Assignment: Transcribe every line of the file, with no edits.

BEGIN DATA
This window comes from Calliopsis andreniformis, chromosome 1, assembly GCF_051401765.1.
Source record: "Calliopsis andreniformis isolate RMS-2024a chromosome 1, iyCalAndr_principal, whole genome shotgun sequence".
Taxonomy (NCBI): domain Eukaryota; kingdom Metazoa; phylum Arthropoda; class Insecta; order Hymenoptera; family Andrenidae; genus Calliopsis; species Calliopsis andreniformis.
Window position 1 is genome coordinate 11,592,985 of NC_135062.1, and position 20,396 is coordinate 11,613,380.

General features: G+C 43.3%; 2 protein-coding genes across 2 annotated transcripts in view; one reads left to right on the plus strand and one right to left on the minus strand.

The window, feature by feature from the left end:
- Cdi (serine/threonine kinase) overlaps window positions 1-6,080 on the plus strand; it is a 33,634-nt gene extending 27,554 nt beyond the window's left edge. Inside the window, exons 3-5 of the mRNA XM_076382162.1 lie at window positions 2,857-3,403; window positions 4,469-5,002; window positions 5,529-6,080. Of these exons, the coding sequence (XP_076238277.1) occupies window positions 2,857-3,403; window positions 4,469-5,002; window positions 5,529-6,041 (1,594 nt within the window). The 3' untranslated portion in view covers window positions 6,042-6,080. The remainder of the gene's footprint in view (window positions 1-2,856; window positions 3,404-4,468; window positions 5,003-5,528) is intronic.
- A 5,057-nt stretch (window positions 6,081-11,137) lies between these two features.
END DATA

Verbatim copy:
This window comes from Calliopsis andreniformis, chromosome 1, assembly GCF_051401765.1.
Source record: "Calliopsis andreniformis isolate RMS-2024a chromosome 1, iyCalAndr_principal, whole genome shotgun sequence".
Taxonomy (NCBI): domain Eukaryota; kingdom Metazoa; phylum Arthropoda; class Insecta; order Hymenoptera; family Andrenidae; genus Calliopsis; species Calliopsis andreniformis.
Window position 1 is genome coordinate 11,592,985 of NC_135062.1, and position 20,396 is coordinate 11,613,380.

General features: G+C 43.3%; 2 protein-coding genes across 2 annotated transcripts in view; one reads left to right on the plus strand and one right to left on the minus strand.

The window, feature by feature from the left end:
- Cdi (serine/threonine kinase) overlaps window positions 1-6,080 on the plus strand; it is a 33,634-nt gene extending 27,554 nt beyond the window's left edge. Inside the window, exons 3-5 of the mRNA XM_076382162.1 lie at window positions 2,857-3,403; window positions 4,469-5,002; window positions 5,529-6,080. Of these exons, the coding sequence (XP_076238277.1) occupies window positions 2,857-3,403; window positions 4,469-5,002; window positions 5,529-6,041 (1,594 nt within the window). The 3' untranslated portion in view covers window positions 6,042-6,080. The remainder of the gene's footprint in view (window positions 1-2,856; window positions 3,404-4,468; window positions 5,003-5,528) is intronic.
- A 5,057-nt stretch (window positions 6,081-11,137) lies between these two features.